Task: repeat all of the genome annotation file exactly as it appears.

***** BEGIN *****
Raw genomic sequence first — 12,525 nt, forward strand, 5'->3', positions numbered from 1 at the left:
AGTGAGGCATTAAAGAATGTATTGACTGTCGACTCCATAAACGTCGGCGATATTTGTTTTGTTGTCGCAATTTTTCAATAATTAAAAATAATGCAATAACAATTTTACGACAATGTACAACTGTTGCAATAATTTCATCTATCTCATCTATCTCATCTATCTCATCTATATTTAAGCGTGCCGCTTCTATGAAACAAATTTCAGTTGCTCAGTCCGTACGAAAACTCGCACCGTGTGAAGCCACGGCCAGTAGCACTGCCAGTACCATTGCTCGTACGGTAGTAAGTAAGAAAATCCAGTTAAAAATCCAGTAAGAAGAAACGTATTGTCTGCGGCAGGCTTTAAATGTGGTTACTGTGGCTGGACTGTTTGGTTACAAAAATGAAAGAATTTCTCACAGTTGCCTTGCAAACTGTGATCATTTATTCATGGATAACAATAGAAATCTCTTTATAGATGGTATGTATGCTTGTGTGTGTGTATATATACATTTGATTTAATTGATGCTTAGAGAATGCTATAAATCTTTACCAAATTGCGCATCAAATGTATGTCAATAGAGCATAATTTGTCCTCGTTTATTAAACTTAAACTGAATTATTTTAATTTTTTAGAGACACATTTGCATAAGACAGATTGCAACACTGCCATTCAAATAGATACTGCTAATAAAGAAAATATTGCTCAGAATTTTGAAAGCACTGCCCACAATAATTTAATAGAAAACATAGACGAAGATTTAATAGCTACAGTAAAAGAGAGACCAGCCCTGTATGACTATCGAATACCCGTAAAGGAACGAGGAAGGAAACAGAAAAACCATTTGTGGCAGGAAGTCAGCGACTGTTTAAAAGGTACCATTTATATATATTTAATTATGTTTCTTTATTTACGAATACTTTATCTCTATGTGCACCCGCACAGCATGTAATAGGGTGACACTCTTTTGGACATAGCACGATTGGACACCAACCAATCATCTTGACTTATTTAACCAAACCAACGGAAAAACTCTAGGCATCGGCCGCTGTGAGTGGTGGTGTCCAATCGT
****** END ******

Raw genomic sequence first — 12,525 nt, forward strand, 5'->3', positions numbered from 1 at the left:
AGTGAGGCATTAAAGAATGTATTGACTGTCGACTCCATAAACGTCGGCGATATTTGTTTTGTTGTCGCAATTTTTCAATAATTAAAAATAATGCAATAACAATTTTACGACAATGTACAACTGTTGCAATAATTTCATCTATCTCATCTATCTCATCTATCTCATCTATATTTAAGCGTGCCGCTTCTATGAAACAAATTTCAGTTGCTCAGTCCGTACGAAAACTCGCACCGTGTGAAGCCACGGCCAGTAGCACTGCCAGTACCATTGCTCGTACGGTAGTAAGTAAGAAAATCCAGTTAAAAATCCAGTAAGAAGAAACGTATTGTCTGCGGCAGGCTTTAAATGTGGTTACTGTGGCTGGACTGTTTGGTTACAAAAATGAAAGAATTTCTCACAGTTGCCTTGCAAACTGTGATCATTTATTCATGGATAACAATAGAAATCTCTTTATAGATGGTATGTATGCTTGTGTGTGTGTATATATACATTTGATTTAATTGATGCTTAGAGAATGCTATAAATCTTTACCAAATTGCGCATCAAATGTATGTCAATAGAGCATAATTTGTCCTCGTTTATTAAACTTAAACTGAATTATTTTAATTTTTTAGAGACACATTTGCATAAGACAGATTGCAACACTGCCATTCAAATAGATACTGCTAATAAAGAAAATATTGCTCAGAATTTTGAAAGCACTGCCCACAATAATTTAATAGAAAACATAGACGAAGATTTAATAGCTACAGTAAAAGAGAGACCAGCCCTGTATGACTATCGAATACCCGTAAAGGAACGAGGAAGGAAACAGAAAAACCATTTGTGGCAGGAAGTCAGCGACTGTTTAAAAGGTACCATTTATATATATTTAATTATGTTTCTTTATTTACGAATACTTTATCTCTATGTGCACCCGCACAGCATGTAATAGGGTGACACTCTTTTGGACATAGCACGATTGGACACCAACCAATCATCTTGACTTATTTAACCAAACCAACGGAAAAACTCTAGGCATCGGCCGCTGTGAGTGGTGGTGTCCAATCGT